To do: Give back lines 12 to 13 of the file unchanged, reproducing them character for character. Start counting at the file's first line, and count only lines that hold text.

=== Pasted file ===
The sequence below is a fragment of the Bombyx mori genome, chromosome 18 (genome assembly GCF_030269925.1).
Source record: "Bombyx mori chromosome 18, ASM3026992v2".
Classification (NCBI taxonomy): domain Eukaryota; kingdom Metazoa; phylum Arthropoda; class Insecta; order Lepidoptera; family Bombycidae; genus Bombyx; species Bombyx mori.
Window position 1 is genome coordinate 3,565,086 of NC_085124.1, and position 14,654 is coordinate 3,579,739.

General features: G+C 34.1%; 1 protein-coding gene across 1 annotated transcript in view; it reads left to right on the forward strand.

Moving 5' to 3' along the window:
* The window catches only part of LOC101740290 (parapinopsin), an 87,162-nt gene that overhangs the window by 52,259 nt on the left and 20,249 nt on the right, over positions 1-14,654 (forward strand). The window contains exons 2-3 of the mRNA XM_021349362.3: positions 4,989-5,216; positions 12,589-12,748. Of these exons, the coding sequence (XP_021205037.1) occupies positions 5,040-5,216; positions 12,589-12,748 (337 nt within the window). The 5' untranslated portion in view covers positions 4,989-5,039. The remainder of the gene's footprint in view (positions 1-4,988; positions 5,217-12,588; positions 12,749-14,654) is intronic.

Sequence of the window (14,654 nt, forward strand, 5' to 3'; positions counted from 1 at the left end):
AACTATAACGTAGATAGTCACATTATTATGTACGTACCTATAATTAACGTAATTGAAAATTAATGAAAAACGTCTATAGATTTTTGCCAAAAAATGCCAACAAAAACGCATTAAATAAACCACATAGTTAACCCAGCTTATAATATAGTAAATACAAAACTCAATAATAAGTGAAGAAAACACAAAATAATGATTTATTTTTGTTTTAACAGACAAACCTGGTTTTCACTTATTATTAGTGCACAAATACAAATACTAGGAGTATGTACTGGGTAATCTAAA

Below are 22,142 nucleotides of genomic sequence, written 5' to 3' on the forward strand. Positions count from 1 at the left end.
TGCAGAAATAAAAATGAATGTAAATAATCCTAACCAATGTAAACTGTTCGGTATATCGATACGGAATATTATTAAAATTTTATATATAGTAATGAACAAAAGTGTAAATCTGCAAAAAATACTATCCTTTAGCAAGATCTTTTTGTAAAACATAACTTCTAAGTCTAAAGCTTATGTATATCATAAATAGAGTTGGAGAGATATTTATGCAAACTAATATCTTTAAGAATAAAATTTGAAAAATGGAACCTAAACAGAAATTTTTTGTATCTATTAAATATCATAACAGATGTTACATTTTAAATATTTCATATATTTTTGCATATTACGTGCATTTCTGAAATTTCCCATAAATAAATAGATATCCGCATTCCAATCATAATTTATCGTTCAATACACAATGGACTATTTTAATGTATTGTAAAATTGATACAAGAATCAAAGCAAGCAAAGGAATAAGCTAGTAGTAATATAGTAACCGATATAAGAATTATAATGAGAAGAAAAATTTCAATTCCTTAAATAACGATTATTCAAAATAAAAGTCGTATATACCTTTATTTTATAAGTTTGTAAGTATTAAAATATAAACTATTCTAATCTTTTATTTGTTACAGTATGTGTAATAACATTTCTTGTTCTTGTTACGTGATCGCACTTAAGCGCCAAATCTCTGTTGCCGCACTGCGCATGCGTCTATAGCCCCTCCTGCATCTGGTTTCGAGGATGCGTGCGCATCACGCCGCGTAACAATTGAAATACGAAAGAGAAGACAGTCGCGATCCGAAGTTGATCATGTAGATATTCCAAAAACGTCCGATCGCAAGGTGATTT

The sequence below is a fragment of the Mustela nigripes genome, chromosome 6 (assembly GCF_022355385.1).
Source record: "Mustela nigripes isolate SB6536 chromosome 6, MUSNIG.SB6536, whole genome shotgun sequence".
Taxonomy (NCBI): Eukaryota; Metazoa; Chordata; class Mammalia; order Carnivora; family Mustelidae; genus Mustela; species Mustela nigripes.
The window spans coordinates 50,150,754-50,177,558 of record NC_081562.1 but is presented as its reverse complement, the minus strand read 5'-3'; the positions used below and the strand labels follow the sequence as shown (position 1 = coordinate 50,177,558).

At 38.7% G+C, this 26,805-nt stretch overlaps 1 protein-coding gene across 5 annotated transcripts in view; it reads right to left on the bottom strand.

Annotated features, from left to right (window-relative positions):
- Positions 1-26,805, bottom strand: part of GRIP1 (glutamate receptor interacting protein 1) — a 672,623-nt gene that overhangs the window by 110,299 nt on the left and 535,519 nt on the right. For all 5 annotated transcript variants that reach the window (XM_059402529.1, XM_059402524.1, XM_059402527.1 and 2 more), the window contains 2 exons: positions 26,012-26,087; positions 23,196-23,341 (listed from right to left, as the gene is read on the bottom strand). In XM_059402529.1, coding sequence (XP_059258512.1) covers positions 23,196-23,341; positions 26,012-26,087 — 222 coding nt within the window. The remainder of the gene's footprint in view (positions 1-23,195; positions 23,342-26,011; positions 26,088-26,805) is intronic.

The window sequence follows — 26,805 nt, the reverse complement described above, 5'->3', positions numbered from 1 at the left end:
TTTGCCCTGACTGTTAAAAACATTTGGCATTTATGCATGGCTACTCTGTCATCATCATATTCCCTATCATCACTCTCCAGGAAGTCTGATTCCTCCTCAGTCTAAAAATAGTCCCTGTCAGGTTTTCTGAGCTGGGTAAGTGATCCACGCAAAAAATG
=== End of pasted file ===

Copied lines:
The sequence below is a fragment of the Mustela nigripes genome, chromosome 6 (assembly GCF_022355385.1).
Source record: "Mustela nigripes isolate SB6536 chromosome 6, MUSNIG.SB6536, whole genome shotgun sequence".